Despite Buddhism technically being a religion, it’s meditation practise is based firmly in reality.
Rather than trying to enter a mystical trance, contact angels or other supernatural entities, Buddhist meditation aims at gaining insights into the true nature of reality and the working of our minds.
Viewing the body and mind as a single entity, Buddhist try to avoid what they call ‘duality’ by incorporating both qualities into their practice.
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In its simplest form, Buddhist meditation aims to take control of both the mind and body, to become focused and at peace to point where they can awaken their awareness.
The purpose of this is to stop the erratic and uncontrolled stream of consciousness that we generally experience in our day to day life.
Once we can properly observe and become aware of our thoughts, we can exert some control over them, rather than allowing them to control us.
To get an idea of the way Buddhist meditate, here are three techniques with examples from MindEasy, so you can try for yourself.
Loving Kindness Meditation
Metta, or ‘lovingkindness meditation’ is a popular technique within Buddhism.
To get the mind settled and receptive, the practice typically begins with Mindfulness of Breathing.
The meditation then uses sets of phrases to wish for lovingkindness, compassion, joy or equanimity towards ourselves and then others.
Traditionally the aim is to include yourself, somebody you love, somebody you feel neutral towards, somebody you have some feeling of animosity towards and then all living creatures and beings.
Some commonly used phrases would be;
“May I cherish myself and others freely.” Or “May all living creatures be secure, happy and peaceful.”
The effect of this meditation will leave you radiating love and kindness and is a great compassionate exercise for people looking to create a deeper connection themselves and those around them.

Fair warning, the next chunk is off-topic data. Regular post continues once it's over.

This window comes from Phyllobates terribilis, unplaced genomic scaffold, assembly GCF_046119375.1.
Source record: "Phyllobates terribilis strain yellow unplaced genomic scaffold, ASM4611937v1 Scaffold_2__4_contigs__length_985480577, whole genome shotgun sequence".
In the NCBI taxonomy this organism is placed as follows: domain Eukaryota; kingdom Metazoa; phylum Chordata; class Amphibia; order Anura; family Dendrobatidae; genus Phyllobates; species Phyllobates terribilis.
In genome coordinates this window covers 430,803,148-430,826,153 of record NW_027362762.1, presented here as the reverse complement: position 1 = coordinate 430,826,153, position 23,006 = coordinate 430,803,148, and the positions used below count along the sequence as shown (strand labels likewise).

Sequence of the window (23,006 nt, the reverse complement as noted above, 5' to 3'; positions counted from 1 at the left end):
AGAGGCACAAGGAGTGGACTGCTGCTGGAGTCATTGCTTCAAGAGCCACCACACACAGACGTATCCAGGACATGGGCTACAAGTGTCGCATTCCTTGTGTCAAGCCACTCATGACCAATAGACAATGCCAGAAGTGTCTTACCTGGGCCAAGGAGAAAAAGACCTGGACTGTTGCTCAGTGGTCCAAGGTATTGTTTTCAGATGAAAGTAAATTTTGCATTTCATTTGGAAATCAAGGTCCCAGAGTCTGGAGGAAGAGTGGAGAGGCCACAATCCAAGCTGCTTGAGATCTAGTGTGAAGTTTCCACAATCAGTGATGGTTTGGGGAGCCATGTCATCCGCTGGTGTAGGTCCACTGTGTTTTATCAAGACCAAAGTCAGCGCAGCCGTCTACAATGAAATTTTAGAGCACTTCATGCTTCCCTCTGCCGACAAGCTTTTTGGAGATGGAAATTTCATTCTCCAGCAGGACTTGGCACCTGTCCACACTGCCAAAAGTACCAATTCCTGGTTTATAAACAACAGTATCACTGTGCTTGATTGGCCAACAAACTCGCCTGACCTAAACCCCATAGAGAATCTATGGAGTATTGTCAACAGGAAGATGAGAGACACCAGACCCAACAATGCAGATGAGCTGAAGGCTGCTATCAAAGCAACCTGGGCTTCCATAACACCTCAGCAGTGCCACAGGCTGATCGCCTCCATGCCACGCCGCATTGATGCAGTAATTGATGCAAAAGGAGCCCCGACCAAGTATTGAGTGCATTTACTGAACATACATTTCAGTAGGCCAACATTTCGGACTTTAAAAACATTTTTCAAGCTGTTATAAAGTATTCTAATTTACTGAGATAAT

Shamatha (Mindfulness of Breathing) is a popular Buddhist exercise that concentrates on developing equanimity, calmness, and clarity.
With the right direction and commitment, these qualities’ development can eventually lead to profound inner peace.
Traditionally practised in conjuncture to vipassana (sometimes referred to as insight meditation) it aims to help us understand the nature of impermanence and how to react to it.
Anybody can practice Mindfulness of Breathing, and it is not faith-based in any way.
The foundation of shamatha, or mindfulness meditation, is as follows:
- Find a comfortable position that allows you to keep you back straight and is easy to breathe in.
- Be aware of your natural breath, as it comes in and out of your nose, trying not forming it anyway. Observe the place where it makes contact with your inner or outer nose.
- Take notice of the thoughts that enter your mind. Once you realise that you’ve become engaged with a thought, note it and let it go.
Vipassana is one of the oldest forms of meditation, supposedly taught by the Buddha himself.
Vipassana uses a body scan to focus on bodily sensation and then uses those arising and disappearing sensations to gain insight into the nature of impermanence.
By observing the impermanence of both positive and negative sensations within our bodies, we can teach ourselves how to react to the world around us without craving or aversion.
Vipassana has become extremely popular in the west since SN Goenka, a Burmese businessman whose life was changed after learning the technique endeavoured to open Vipassana centres worldwide.
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